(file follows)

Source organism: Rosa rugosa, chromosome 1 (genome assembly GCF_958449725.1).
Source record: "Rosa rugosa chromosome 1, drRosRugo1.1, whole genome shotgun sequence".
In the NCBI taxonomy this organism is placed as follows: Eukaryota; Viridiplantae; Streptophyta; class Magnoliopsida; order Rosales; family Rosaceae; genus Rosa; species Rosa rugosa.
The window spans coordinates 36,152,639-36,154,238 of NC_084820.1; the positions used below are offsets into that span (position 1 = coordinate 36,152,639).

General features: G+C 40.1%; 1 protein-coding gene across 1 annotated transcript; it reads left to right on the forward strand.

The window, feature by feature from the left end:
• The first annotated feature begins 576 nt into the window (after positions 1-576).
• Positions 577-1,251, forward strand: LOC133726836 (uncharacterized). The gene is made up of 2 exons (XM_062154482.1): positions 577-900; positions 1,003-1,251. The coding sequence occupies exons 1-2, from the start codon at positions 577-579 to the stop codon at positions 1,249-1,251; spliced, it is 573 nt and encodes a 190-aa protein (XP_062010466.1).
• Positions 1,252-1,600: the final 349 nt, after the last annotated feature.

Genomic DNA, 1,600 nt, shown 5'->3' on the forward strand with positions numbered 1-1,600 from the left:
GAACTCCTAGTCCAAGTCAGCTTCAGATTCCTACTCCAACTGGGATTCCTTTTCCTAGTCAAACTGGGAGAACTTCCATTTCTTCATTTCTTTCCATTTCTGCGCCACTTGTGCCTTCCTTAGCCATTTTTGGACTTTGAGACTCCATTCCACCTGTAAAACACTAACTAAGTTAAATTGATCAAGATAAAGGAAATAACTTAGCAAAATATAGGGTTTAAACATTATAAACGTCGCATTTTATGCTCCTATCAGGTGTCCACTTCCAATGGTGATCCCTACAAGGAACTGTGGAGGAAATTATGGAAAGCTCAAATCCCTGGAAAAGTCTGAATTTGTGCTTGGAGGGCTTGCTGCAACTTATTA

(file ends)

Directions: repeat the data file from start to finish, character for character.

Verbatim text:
Source organism: Rosa rugosa, chromosome 1 (genome assembly GCF_958449725.1).
Source record: "Rosa rugosa chromosome 1, drRosRugo1.1, whole genome shotgun sequence".
In the NCBI taxonomy this organism is placed as follows: Eukaryota; Viridiplantae; Streptophyta; class Magnoliopsida; order Rosales; family Rosaceae; genus Rosa; species Rosa rugosa.
The window spans coordinates 36,152,639-36,154,238 of NC_084820.1; the positions used below are offsets into that span (position 1 = coordinate 36,152,639).

General features: G+C 40.1%; 1 protein-coding gene across 1 annotated transcript; it reads left to right on the forward strand.

The window, feature by feature from the left end:
• The first annotated feature begins 576 nt into the window (after positions 1-576).
• Positions 577-1,251, forward strand: LOC133726836 (uncharacterized). The gene is made up of 2 exons (XM_062154482.1): positions 577-900; positions 1,003-1,251. The coding sequence occupies exons 1-2, from the start codon at positions 577-579 to the stop codon at positions 1,249-1,251; spliced, it is 573 nt and encodes a 190-aa protein (XP_062010466.1).
• Positions 1,252-1,600: the final 349 nt, after the last annotated feature.

Genomic DNA, 1,600 nt, shown 5'->3' on the forward strand with positions numbered 1-1,600 from the left:
GAACTCCTAGTCCAAGTCAGCTTCAGATTCCTACTCCAACTGGGATTCCTTTTCCTAGTCAAACTGGGAGAACTTCCATTTCTTCATTTCTTTCCATTTCTGCGCCACTTGTGCCTTCCTTAGCCATTTTTGGACTTTGAGACTCCATTCCACCTGTAAAACACTAACTAAGTTAAATTGATCAAGATAAAGGAAATAACTTAGCAAAATATAGGGTTTAAACATTATAAACGTCGCATTTTATGCTCCTATCAGGTGTCCACTTCCAATGGTGATCCCTACAAGGAACTGTGGAGGAAATTATGGAAAGCTCAAATCCCTGGAAAAGTCTGAATTTGTGCTTGGAGGGCTTGCTGCAACTTATTA